The Eastern Barred Bandicoot is listed as extinct in the wild.

These small nocturnal marsupials were once widespread across the grasslands and woodlands of western Victoria and South Australia.

The decline of the Eastern Barred Bandicoot is primarily due to loss of habitat and threat from foxes.

The plan for recovery

Zoos Victoria has partnered with several organisations to play a key role in the recovery of this species.

Since 1991, Zoos Victoria has bred more than 650 bandicoots. Now there are three reintroduced populations protected by predator-barrier fences on the mainland, and a fourth population on Churchill Island.

While we ensure our captive population is released into fox-free sites, we are also conducting trials to see if trained Maremma dogs can protect the Eastern Barred Bandicoots from predators

Our partners

Our partners in the recovery of the Eastern Barred Bandicoot are members from Conservation Volunteers Australia, Department of Environment, Land, Water and Planning, Mt Rothwell Biodiversity Interpretation Centre, National Trust of Australia, Parks Victoria, Phillip island Nature Parks, the University of Melbourne, and Tiverton Property Partnering.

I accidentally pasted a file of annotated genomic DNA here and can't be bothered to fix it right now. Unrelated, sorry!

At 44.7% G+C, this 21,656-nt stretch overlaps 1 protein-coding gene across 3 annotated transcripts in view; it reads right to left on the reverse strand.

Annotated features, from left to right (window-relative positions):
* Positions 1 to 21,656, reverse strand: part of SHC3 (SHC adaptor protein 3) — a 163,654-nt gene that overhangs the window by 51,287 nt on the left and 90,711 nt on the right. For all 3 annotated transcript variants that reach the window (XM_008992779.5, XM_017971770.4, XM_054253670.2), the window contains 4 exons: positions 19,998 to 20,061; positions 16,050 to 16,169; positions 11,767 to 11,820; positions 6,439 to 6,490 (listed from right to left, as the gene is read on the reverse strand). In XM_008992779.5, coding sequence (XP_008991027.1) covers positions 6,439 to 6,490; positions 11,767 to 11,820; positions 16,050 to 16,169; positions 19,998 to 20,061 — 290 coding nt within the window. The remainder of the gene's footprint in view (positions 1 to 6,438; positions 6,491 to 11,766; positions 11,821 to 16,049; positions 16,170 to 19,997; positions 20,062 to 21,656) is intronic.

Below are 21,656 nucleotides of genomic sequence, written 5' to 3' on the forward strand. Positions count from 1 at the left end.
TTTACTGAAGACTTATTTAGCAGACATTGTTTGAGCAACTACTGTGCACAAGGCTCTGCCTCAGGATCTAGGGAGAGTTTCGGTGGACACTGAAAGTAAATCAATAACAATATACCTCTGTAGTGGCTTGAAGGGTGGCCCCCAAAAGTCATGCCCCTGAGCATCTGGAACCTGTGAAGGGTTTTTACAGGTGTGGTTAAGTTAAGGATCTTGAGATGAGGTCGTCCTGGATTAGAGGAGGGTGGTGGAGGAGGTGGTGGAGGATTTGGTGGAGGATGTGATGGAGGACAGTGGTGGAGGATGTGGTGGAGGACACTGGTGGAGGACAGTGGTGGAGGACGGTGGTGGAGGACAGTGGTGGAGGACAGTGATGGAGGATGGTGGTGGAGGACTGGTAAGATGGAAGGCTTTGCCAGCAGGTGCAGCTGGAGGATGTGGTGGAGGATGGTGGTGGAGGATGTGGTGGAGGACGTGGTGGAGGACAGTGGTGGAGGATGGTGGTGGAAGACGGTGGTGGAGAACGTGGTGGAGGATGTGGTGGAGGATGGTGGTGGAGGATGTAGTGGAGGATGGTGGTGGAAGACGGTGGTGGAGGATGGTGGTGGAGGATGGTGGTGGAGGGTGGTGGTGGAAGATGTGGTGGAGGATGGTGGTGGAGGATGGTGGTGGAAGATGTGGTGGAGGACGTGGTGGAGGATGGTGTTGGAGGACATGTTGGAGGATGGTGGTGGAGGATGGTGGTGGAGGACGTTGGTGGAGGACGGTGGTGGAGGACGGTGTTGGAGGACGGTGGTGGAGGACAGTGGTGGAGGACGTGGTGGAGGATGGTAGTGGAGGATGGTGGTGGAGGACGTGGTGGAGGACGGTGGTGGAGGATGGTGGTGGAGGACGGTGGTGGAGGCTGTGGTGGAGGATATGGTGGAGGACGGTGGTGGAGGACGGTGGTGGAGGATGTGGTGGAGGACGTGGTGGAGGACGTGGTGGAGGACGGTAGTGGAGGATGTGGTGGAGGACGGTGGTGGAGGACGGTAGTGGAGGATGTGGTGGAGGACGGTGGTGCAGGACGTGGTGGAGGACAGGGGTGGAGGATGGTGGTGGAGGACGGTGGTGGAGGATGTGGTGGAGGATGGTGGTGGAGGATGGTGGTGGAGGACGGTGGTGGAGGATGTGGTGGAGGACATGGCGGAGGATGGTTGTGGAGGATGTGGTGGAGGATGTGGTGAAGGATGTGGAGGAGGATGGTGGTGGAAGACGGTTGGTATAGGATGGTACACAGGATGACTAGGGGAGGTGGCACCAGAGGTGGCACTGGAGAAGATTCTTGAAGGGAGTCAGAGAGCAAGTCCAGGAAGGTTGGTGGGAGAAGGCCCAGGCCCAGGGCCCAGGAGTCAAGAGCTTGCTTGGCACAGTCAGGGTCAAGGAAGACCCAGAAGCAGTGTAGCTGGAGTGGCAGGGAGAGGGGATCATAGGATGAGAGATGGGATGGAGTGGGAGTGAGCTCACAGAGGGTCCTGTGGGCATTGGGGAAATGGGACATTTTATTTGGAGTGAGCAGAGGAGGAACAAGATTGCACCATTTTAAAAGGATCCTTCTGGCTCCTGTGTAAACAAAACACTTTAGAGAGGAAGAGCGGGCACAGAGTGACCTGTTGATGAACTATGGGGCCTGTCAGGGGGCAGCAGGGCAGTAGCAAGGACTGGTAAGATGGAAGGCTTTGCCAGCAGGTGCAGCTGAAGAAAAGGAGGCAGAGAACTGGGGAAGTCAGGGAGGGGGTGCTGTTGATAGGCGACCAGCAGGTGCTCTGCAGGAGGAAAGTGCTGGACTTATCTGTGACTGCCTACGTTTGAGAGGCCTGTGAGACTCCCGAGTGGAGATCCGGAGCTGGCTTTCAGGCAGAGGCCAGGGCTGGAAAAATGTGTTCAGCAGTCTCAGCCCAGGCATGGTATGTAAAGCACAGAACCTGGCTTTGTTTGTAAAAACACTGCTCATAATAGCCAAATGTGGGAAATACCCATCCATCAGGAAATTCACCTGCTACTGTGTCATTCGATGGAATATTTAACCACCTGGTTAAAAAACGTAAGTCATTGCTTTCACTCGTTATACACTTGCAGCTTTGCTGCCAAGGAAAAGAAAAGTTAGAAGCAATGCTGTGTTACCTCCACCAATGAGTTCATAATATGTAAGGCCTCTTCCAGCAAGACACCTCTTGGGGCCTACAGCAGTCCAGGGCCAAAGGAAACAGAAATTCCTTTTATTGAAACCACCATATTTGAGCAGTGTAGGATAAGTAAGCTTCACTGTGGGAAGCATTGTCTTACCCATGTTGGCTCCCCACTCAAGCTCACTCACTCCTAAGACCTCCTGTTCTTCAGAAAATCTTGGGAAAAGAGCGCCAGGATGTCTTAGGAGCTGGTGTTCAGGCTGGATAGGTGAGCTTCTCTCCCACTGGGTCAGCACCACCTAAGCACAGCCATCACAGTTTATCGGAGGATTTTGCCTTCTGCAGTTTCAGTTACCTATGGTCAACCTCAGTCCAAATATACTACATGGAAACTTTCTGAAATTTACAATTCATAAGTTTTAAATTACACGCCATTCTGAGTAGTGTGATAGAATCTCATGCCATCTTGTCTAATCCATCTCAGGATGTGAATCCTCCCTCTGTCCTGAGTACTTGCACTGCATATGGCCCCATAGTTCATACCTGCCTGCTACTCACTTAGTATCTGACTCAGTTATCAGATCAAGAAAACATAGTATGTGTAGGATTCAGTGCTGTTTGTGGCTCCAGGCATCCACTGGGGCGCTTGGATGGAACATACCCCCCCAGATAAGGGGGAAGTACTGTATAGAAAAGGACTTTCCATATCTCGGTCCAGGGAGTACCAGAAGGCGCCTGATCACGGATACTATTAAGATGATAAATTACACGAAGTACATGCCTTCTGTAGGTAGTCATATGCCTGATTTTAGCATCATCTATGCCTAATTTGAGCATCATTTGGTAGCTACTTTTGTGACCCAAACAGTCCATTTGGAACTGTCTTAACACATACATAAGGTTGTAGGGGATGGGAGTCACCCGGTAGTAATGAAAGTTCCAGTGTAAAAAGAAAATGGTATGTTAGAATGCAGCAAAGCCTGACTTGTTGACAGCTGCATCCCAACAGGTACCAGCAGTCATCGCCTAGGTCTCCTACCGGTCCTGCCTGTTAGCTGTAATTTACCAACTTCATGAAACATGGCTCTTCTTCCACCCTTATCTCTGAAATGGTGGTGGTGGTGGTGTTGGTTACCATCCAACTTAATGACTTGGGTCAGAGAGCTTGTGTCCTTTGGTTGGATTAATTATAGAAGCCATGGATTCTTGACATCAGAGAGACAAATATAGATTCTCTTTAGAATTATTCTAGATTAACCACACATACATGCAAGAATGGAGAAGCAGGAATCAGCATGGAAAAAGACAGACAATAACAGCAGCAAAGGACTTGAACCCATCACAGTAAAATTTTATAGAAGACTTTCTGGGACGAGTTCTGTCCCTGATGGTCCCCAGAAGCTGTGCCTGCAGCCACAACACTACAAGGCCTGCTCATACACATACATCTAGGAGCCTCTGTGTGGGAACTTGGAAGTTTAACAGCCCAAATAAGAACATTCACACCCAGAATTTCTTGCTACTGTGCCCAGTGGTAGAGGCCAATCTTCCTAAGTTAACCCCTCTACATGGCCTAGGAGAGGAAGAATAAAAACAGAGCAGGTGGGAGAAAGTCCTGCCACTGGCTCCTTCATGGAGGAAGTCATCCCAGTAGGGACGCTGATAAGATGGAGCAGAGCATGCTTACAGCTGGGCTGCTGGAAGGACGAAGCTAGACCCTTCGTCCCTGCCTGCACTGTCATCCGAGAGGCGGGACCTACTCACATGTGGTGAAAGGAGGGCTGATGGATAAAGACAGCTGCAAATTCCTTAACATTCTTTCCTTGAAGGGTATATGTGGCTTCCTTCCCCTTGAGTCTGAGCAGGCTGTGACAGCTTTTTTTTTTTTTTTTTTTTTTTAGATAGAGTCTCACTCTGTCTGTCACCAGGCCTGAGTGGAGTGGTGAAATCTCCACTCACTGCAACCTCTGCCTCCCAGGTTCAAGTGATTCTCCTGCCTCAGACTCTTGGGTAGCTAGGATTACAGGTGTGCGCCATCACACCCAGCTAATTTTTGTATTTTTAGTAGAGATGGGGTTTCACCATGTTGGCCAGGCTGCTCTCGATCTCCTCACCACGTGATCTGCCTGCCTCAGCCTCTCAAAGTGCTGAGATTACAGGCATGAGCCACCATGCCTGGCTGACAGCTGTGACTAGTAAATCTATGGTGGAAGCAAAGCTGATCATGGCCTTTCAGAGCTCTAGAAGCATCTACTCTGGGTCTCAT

How you can help

  • Do what you can to increase community awareness and support for the Eastern Barred Bandicoot.
  • By visiting our zoos, you are supporting our work to fight extinction.
  • Donate if you can. As we are a not-for-profit organisation, all donations go towards our important conservation efforts.
  • Discover more about local conservation events and join the growing number of wild activists taking action for local wildlife.

Zoos Victoria is fighting to save the mainland population of Eastern Barred Bandicoots from extinction.

Population Trend:
Number left in the wild:
Extinct in the wild on mainland Australia

Conservation Status

  • LC
    Least Concern
  • NT
    Near Threatened
  • VU
  • EN
  • CR
    Critically Endangered
  • EW
    Extinct in the Wild
  • EX